What do you think the major questions or problems communities in Minneapolis were facing at the time? Was it equal rights issues, economics, or something else if it could be so easily summarized?
The funding issue for artists was already standardized by key private foundations: Jerome, McKnight, Bush, and the Minnesota Art Council. This was amazing to me and helped me tremendously as a young emerging artist. However, this standardization also had the effect of flattening critique and discourse. There was not much challenge. By the mid to late 1980s, multiculturalism was beginning to surface. That’s when, for me, it started getting interesting.
Things seemed very safe and categorically separate: genre separate, philosophically separate, racially separate, ethnically separate—like it was everywhere across the country. Minneapolis had a very vocal multicultural scene because of liberal social politics at the time. Way before the current Right. There were often many forums for discussion. Intermedia Arts, and in its earlier incarnation, UC Video, was a place to engage in such exchanges. I do remember being in large public group conversations. It often became contentious because every ethnic and racial group was trying to find their voice and their own power with little knowledge of engagement, especially across difference. It was still categorical, little mixing. Aesthetic theory wasn’t enough.
Multiculturalism soon became another trope. I recall the term “multi-culti” used—everybody flying their own banner—again sequestered in a victim-oriented adversarial dialogue, an entrenchment of identity politics. I think this discourse was happening not so much among visual artists, but among performing artists. I remember the visual arts being more hermetic, generally.
Were there any exhibitions you saw that were slightly different from what you believed were the dominant frames in the visual arts, and did you encounter anything at the time that was offering up different viewpoints?
Yes, there were several things, but I’m afraid my perspective is that of someone coming from outside the region. I recall the MCAD show Media Source, curated by Diane Shamash and Ken Fiengold in 1984, which featured Dara Birnbaum, John Baldessari, some others, and myself. Around 1986, Artpaper, the local art journal, changed hands to Lane Relea, a writer/art historian from LA, and Vince Leo, a keen photographer and writer who had recently moved to Minneapolis from Ohio. I knew Lane as the editor of the LAICA Journal in LA. They created a strong discursive fabric that brought international ideas into Minneapolis, expanding out of the regional.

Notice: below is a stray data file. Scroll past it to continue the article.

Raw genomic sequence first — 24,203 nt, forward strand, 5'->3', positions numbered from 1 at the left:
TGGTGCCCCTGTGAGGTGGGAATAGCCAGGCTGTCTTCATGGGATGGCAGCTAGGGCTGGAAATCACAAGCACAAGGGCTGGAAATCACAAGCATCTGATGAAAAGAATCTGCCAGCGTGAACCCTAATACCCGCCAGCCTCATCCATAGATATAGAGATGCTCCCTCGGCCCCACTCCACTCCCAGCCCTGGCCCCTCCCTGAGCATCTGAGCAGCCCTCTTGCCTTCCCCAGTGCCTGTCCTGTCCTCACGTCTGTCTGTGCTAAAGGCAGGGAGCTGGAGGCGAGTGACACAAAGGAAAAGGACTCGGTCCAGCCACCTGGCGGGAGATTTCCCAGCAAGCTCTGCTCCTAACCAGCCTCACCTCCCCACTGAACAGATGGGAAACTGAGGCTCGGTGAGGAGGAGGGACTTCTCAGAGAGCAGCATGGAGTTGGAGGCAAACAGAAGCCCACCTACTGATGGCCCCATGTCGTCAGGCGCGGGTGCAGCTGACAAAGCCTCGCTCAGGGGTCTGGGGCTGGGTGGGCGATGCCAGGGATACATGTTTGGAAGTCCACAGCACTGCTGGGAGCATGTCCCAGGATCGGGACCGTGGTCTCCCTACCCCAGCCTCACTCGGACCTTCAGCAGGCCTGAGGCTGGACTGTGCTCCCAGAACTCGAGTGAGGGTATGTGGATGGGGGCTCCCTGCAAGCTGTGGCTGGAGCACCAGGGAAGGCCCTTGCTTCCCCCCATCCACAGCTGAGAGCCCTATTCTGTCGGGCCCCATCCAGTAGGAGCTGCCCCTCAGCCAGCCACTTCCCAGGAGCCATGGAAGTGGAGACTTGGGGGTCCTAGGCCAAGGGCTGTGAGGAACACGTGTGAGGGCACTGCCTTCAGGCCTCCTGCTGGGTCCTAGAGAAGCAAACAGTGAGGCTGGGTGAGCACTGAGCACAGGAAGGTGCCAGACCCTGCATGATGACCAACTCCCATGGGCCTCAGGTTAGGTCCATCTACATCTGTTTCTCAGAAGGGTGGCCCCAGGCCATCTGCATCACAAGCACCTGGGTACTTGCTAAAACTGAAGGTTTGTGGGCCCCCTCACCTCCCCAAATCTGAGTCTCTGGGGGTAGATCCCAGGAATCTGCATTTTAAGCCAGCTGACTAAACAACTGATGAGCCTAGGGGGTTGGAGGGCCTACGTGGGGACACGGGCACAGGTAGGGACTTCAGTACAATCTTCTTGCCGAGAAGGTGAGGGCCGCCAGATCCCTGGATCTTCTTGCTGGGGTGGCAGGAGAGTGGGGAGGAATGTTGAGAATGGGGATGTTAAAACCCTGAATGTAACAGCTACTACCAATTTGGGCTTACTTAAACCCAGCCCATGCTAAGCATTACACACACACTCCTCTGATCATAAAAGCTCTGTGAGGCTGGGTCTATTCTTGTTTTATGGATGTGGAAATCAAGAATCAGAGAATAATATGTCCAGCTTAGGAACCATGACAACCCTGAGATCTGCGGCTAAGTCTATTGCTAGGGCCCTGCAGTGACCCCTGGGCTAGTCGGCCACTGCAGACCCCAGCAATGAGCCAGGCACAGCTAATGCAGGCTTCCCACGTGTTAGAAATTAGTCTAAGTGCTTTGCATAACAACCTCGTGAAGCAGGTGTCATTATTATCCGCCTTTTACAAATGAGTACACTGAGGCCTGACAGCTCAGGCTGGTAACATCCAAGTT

A theater company, Red Eye Collaboration, came to Minneapolis in 1983. Directed by Steve Busa and highly informed by Mabou Mines and the alternative theater scene in New York, they broke apart narrative just like the visual arts were doing through appropriation, but more interestingly, using media. I was invited to design an image projection sequence as part of their show entitled Geography. As a visual artist, I got to work with gifted writers, musicians, and actors. We participated together in a way I had not experienced working with visual artists. There was a cross-engagement I loved that expanded the discourse I was used to. In 1986, we developed another project, Everything in Sight, which was also performed in LA through MOCA. As in Geography, the themes were of restructuring cultural memory and history through image, word, and sound.
Of the regional scene, I more remember the music of Hüsker Dü than the visual art. I do recall Frank Gaard and the Artpolice, radical comics. Frank and I taught together at MCAD until he was fired in the mid-1980s. I was fired close after, in 1988. MCAD had the propensity to let go of anything different than what was standard, whatever that is.
By the 1990s, you became very involved in social justice projects in the Twin Cities. Do you think your experiences in the 1980s seeded your interest in this type of work?
Very much so. I became even more politicized, in an active way, after what happened with the Mapplethorpe issue in ’89. I was always politically minded, but not so much in action on the streets. Many of us were politicized by the AIDS crisis and movements such as ACT UP. I had friends that I lost at that time in Minneapolis. I was involved with social justice issues actively, not directly as an artist but as a human being. I guess I brought social issues more into my work as an artist through the ’80s, politicized through multiculturalism and AIDS. This was certainly evident in the work I was doing with the female body. I was involved in feminist issues, but became very tired of the dualism—essentialists of the ’70s versus the constructivists of the ’80s. I hated the binary posing within feminism. I tried to mess it up, in a sense, when I displayed my own body and talked about the experience. It would have seemed essentialized, but I framed it within a framing of the Renaissance, mythology, and pop culture.